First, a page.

Chippin’ Them Rocks (September 18, 2002)

This summer’s extraordinary rescue of nine trapped Pennsylvania coal-miners verged on miraculous. Scarcely noted was the hellish nature of everyday conditions below. Those who work down there seldom live long, or well.

Like many horrific occupations, mining has acquired something of a cultish cachet. Our quintessential California hippie band, for instance, the Grateful Dead, performed an evocative ballad called Cumberland Blues — “Can I go; buddy? Can I go, now? Take your shift down at the mine?”

Songwriters Garcia, Hunter, and Lesh didn’t glamorize the dig, situating desperation and poverty at center, where they belong. There are lots of soul-devouring jobs, even in this “post- industrial” society. And then there’s mining.

I put in time underneath, enough to get the union card (Oil; Chemical & Atomic Workers), and to never forget how wretched a pursuit it is. First; you must descend. So this poem starts from the top.


THE COMMUTE
by Erik S. McMahon

I’d compare it to a tub

Picture hotel laundry bins or

Those decorated dumpsters they

Cram you into on unsafe, old

Uninspected roller-coasters

Yard wide, maybe; five feet long

Two benches, seating six workers

That's how we commuted

Before even punching in

Lanterned hard-hats, pounds of gear

Hanging from our belts, wearing

Cartoon versions of gloves and boots

Attached to the tubs were

Pitted, rusty metal wheels

And, theoretically, brakes

Bins clattered crazily along

Shabbily-welded, neglected track

Lurching, jerking, jolting

Last downtown local subway

Blank as elevator passengers

No one said a word

You were allowed to smoke, though

So everybody did

Two Lucky Strikes for that endless ride

(Couple, three minutes, really)

Extremely steep angle

Wire-masked lamps flashing past

Less and less real air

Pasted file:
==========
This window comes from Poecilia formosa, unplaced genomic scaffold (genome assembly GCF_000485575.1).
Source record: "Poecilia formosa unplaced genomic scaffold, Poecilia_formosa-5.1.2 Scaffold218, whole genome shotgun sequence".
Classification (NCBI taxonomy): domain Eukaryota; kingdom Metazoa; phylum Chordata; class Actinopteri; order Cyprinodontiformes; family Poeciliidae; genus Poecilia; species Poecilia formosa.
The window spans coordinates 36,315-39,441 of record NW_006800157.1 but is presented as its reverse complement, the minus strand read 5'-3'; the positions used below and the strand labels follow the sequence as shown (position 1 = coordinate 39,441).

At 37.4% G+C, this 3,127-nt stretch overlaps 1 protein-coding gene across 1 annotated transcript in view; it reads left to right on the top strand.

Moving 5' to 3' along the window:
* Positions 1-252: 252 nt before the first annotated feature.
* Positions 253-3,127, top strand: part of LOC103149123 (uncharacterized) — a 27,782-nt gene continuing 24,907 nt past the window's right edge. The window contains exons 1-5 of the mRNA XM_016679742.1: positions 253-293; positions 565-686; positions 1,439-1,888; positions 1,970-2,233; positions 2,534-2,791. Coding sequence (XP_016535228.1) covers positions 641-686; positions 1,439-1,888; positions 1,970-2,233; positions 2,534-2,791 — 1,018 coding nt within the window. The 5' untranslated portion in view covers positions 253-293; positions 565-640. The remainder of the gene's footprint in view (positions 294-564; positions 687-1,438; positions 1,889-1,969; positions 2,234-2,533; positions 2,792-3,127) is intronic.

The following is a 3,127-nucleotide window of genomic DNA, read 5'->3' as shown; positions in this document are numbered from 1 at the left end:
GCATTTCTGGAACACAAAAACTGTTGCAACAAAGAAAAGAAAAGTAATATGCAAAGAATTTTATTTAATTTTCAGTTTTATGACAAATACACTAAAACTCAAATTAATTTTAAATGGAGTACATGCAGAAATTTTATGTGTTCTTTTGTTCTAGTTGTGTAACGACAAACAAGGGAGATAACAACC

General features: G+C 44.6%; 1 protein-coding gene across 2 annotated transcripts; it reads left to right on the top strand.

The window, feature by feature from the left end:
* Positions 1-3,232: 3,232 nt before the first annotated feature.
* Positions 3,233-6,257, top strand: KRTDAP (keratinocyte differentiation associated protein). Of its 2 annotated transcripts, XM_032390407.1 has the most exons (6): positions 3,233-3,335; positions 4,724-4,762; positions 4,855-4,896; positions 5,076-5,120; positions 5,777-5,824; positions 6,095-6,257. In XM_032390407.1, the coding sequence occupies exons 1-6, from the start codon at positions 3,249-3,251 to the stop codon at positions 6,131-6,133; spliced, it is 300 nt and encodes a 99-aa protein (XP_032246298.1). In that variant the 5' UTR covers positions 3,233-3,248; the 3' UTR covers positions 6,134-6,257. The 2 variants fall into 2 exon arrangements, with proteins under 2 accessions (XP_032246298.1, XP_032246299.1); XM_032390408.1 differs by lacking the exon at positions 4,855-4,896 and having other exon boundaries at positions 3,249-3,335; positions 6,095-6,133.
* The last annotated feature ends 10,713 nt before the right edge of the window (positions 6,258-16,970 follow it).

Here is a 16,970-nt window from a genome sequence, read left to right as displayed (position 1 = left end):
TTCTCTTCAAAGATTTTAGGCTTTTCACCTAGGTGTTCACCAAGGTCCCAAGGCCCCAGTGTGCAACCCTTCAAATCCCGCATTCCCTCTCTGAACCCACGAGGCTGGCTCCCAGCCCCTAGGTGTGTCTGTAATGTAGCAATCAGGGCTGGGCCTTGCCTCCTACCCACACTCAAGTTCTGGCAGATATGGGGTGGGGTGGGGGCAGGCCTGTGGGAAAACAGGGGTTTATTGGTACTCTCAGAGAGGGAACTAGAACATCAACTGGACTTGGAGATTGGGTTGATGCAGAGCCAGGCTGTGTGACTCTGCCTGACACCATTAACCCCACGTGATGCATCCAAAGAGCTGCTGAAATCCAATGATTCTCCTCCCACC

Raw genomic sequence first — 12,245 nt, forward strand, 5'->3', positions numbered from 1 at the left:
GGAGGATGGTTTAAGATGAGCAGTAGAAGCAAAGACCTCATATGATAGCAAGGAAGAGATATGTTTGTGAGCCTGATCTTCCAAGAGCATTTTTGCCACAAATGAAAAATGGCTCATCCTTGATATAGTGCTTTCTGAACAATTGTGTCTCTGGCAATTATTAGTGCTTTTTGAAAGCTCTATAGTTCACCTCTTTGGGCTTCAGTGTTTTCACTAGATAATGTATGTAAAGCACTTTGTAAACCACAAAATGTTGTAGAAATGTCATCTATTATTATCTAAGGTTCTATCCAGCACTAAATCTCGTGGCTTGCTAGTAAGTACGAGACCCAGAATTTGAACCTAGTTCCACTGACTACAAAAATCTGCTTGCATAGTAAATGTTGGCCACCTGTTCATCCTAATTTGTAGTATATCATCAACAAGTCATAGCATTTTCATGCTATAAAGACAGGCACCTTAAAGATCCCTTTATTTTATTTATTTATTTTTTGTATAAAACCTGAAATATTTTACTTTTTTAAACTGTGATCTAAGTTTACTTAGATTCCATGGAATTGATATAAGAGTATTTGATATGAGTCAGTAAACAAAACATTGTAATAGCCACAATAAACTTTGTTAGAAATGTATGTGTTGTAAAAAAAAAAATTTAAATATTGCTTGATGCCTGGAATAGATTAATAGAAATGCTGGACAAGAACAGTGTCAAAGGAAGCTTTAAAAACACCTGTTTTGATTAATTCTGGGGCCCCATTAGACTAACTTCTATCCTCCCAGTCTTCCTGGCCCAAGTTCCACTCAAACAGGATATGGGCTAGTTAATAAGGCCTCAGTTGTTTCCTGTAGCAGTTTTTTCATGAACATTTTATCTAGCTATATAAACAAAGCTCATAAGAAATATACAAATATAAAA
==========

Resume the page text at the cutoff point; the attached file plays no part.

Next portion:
No way around it — we had to get

Half a mile underground, fast

Nothing cute about the conveyance

It hauled us to the dark, damp place

Where we stood a good chance

Of becoming hideously maimed, or worse

Depending on your shift

You boarded at dawn, noon, four, midnight

Made no difference once you disembarked

Immeasurable tons of rock and dirt

Around you and above you

Every species of ornery machine

And volatile explosive invented

Comfort food for your inner

Nihilistic maniac

Tourist caverns are solid, smooth

In mines, fissures, fault-lines, random

Trickles of gravel serve as reminders

The whole damn thing might

Collapse at any moment

We got handsomely paid

Riding rickety tubs to hell

Performing dementedly dangerous tasks

Searching for gold, for silver?

No, elements and minerals

Most could barely pronounce

Think of watering the lawn

On a relaxing suburban weekend

Underground, that hose swells

Thicker than an anaconda

Propelling slurried concrete at 500

Pounds per square inch each second

Major mistake to ever release

Then all bets are off

Copper spout darts, whips, dances

Eager to fracture your skull if

Given the slightest opportunity

When loose boulders commence rumbling

Gathering speed along unstable, not

Entirely shored-up drifts

You try and believe something else

Might be creating that sound

When a granite shelf slides free

Like an Arctic glacial iceberg calving

There are neighborhoods you'd rather occupy

On the surface, I've seen people shot

I've been beaten and been stabbed myself

But to watch a man get crushed

Well, that's another matter altogether.

Leave a Reply

Your email address will not be published.